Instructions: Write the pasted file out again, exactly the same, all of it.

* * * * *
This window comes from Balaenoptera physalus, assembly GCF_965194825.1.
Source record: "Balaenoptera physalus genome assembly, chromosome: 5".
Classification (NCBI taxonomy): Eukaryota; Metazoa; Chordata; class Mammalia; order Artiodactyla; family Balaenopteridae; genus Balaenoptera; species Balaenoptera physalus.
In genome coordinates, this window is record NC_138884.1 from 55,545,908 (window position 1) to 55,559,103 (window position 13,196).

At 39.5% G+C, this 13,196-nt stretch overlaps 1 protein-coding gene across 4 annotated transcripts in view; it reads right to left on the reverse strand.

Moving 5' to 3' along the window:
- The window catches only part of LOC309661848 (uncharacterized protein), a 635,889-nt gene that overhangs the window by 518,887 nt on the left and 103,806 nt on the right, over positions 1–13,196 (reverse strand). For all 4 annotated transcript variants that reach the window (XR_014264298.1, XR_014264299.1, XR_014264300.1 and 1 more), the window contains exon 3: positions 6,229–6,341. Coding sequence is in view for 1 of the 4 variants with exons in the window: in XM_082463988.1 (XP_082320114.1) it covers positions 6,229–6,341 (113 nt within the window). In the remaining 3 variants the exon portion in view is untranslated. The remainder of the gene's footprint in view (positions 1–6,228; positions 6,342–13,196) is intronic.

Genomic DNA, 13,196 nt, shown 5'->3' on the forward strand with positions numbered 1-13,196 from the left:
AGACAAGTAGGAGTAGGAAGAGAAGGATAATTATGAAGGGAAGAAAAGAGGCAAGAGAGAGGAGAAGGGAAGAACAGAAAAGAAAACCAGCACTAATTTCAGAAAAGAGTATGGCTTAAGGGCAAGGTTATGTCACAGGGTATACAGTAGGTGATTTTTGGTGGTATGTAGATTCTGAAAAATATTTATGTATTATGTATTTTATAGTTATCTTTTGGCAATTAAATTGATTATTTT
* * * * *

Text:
This window comes from Balaenoptera physalus, assembly GCF_965194825.1.
Source record: "Balaenoptera physalus genome assembly, chromosome: 5".
Classification (NCBI taxonomy): Eukaryota; Metazoa; Chordata; class Mammalia; order Artiodactyla; family Balaenopteridae; genus Balaenoptera; species Balaenoptera physalus.
In genome coordinates, this window is record NC_138884.1 from 55,545,908 (window position 1) to 55,559,103 (window position 13,196).

At 39.5% G+C, this 13,196-nt stretch overlaps 1 protein-coding gene across 4 annotated transcripts in view; it reads right to left on the reverse strand.

Moving 5' to 3' along the window:
- The window catches only part of LOC309661848 (uncharacterized protein), a 635,889-nt gene that overhangs the window by 518,887 nt on the left and 103,806 nt on the right, over positions 1–13,196 (reverse strand). For all 4 annotated transcript variants that reach the window (XR_014264298.1, XR_014264299.1, XR_014264300.1 and 1 more), the window contains exon 3: positions 6,229–6,341. Coding sequence is in view for 1 of the 4 variants with exons in the window: in XM_082463988.1 (XP_082320114.1) it covers positions 6,229–6,341 (113 nt within the window). In the remaining 3 variants the exon portion in view is untranslated. The remainder of the gene's footprint in view (positions 1–6,228; positions 6,342–13,196) is intronic.

Genomic DNA, 13,196 nt, shown 5'->3' on the forward strand with positions numbered 1-13,196 from the left:
AGACAAGTAGGAGTAGGAAGAGAAGGATAATTATGAAGGGAAGAAAAGAGGCAAGAGAGAGGAGAAGGGAAGAACAGAAAAGAAAACCAGCACTAATTTCAGAAAAGAGTATGGCTTAAGGGCAAGGTTATGTCACAGGGTATACAGTAGGTGATTTTTGGTGGTATGTAGATTCTGAAAAATATTTATGTATTATGTATTTTATAGTTATCTTTTGGCAATTAAATTGATTATTTT